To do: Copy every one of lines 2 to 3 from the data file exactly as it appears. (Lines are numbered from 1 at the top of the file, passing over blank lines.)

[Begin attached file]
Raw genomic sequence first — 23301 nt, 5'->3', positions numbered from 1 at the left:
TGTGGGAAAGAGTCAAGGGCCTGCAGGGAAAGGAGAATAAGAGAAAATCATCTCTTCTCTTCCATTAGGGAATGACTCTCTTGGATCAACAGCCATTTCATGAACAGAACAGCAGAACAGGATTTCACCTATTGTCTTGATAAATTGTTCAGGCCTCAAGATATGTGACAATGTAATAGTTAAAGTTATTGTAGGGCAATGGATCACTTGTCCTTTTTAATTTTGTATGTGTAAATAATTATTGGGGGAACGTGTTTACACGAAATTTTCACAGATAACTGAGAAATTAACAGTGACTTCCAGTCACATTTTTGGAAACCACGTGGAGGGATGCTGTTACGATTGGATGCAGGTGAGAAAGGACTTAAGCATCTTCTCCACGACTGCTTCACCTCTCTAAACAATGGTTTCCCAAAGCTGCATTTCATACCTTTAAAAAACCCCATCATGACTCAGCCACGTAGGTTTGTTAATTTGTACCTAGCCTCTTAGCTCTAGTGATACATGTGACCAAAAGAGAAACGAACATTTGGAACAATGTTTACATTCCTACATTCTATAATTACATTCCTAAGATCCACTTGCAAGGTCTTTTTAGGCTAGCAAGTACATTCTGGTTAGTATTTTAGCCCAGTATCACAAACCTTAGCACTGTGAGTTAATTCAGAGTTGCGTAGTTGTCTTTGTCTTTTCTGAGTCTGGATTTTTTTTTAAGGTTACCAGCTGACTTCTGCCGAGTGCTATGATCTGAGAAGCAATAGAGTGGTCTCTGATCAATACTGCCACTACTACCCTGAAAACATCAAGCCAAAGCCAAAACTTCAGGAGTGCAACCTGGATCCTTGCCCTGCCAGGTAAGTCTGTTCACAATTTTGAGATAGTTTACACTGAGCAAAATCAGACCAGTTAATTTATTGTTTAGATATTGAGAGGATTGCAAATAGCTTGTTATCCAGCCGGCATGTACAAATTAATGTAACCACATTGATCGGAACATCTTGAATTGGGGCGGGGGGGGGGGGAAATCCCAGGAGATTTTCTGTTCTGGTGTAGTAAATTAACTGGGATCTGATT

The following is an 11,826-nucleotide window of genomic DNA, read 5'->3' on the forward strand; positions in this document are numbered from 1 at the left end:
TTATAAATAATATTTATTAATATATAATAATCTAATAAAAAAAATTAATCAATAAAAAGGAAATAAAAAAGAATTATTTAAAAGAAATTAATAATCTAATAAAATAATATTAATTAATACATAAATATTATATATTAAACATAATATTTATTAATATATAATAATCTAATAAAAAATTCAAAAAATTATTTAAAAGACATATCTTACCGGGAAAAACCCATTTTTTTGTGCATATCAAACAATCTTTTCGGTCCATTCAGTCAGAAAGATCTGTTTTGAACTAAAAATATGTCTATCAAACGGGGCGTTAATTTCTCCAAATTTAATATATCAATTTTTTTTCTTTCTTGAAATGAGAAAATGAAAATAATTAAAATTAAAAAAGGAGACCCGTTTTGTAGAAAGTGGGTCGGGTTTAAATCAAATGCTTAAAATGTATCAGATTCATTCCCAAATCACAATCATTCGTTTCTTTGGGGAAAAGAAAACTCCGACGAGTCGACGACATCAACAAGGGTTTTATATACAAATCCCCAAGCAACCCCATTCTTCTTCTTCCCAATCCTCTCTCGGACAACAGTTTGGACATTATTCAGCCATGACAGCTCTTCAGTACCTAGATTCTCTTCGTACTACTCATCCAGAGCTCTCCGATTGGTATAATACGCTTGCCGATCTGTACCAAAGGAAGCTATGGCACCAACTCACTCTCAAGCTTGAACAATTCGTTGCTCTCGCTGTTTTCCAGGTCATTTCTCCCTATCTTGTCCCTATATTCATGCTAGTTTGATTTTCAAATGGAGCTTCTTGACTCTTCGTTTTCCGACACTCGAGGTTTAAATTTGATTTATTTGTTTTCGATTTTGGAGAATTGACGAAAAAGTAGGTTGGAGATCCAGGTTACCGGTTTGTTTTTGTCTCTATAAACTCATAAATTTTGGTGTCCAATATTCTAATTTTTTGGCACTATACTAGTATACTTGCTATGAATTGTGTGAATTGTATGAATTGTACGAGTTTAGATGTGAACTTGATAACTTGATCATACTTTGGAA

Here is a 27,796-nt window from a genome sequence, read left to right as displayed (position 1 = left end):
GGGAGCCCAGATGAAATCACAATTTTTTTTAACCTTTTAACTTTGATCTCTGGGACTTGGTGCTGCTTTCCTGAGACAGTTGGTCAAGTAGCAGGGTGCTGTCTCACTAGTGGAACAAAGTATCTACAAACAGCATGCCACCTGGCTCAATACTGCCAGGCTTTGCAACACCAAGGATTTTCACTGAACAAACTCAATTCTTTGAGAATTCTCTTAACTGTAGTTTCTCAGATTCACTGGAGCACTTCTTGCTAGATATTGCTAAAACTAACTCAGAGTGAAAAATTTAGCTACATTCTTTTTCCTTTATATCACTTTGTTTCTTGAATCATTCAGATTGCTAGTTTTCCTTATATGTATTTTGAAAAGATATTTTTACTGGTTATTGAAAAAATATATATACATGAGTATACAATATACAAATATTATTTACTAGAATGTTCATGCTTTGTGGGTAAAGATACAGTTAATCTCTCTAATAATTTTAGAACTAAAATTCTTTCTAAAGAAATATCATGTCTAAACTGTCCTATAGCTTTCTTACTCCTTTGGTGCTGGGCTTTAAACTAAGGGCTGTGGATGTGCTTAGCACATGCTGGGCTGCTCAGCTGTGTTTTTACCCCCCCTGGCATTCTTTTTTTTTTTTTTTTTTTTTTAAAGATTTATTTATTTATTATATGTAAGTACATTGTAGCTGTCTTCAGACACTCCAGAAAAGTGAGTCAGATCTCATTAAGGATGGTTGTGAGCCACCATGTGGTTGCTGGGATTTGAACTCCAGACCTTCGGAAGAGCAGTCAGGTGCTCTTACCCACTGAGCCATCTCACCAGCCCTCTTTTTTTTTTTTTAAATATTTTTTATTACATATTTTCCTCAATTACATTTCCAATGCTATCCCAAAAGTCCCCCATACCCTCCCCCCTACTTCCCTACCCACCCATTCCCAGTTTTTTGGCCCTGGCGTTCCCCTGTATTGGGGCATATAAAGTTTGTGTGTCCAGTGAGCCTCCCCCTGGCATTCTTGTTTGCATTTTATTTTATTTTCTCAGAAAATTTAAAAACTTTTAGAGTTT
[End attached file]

TGTGGGAAAGAGTCAAGGGCCTGCAGGGAAAGGAGAATAAGAGAAAATCATCTCTTCTCTTCCATTAGGGAATGACTCTCTTGGATCAACAGCCATTTCATGAACAGAACAGCAGAACAGGATTTCACCTATTGTCTTGATAAATTGTTCAGGCCTCAAGATATGTGACAATGTAATAGTTAAAGTTATTGTAGGGCAATGGATCACTTGTCCTTTTTAATTTTGTATGTGTAAATAATTATTGGGGGAACGTGTTTACACGAAATTTTCACAGATAACTGAGAAATTAACAGTGACTTCCAGTCACATTTTTGGAAACCACGTGGAGGGATGCTGTTACGATTGGATGCAGGTGAGAAAGGACTTAAGCATCTTCTCCACGACTGCTTCACCTCTCTAAACAATGGTTTCCCAAAGCTGCATTTCATACCTTTAAAAAACCCCATCATGACTCAGCCACGTAGGTTTGTTAATTTGTACCTAGCCTCTTAGCTCTAGTGATACATGTGACCAAAAGAGAAACGAACATTTGGAACAATGTTTACATTCCTACATTCTATAATTACATTCCTAAGATCCACTTGCAAGGTCTTTTTAGGCTAGCAAGTACATTCTGGTTAGTATTTTAGCCCAGTATCACAAACCTTAGCACTGTGAGTTAATTCAGAGTTGCGTAGTTGTCTTTGTCTTTTCTGAGTCTGGATTTTTTTTTAAGGTTACCAGCTGACTTCTGCCGAGTGCTATGATCTGAGAAGCAATAGAGTGGTCTCTGATCAATACTGCCACTACTACCCTGAAAACATCAAGCCAAAGCCAAAACTTCAGGAGTGCAACCTGGATCCTTGCCCTGCCAGGTAAGTCTGTTCACAATTTTGAGATAGTTTACACTGAGCAAAATCAGACCAGTTAATTTATTGTTTAGATATTGAGAGGATTGCAAATAGCTTGTTATCCAGCCGGCATGTACAAATTAATGTAACCACATTGATCGGAACATCTTGAATTGGGGCGGGGGGGGGGGGAAATCCCAGGAGATTTTCTGTTCTGGTGTAGTAAATTAACTGGGATCTGATT

The following is an 11,826-nucleotide window of genomic DNA, read 5'->3' on the forward strand; positions in this document are numbered from 1 at the left end: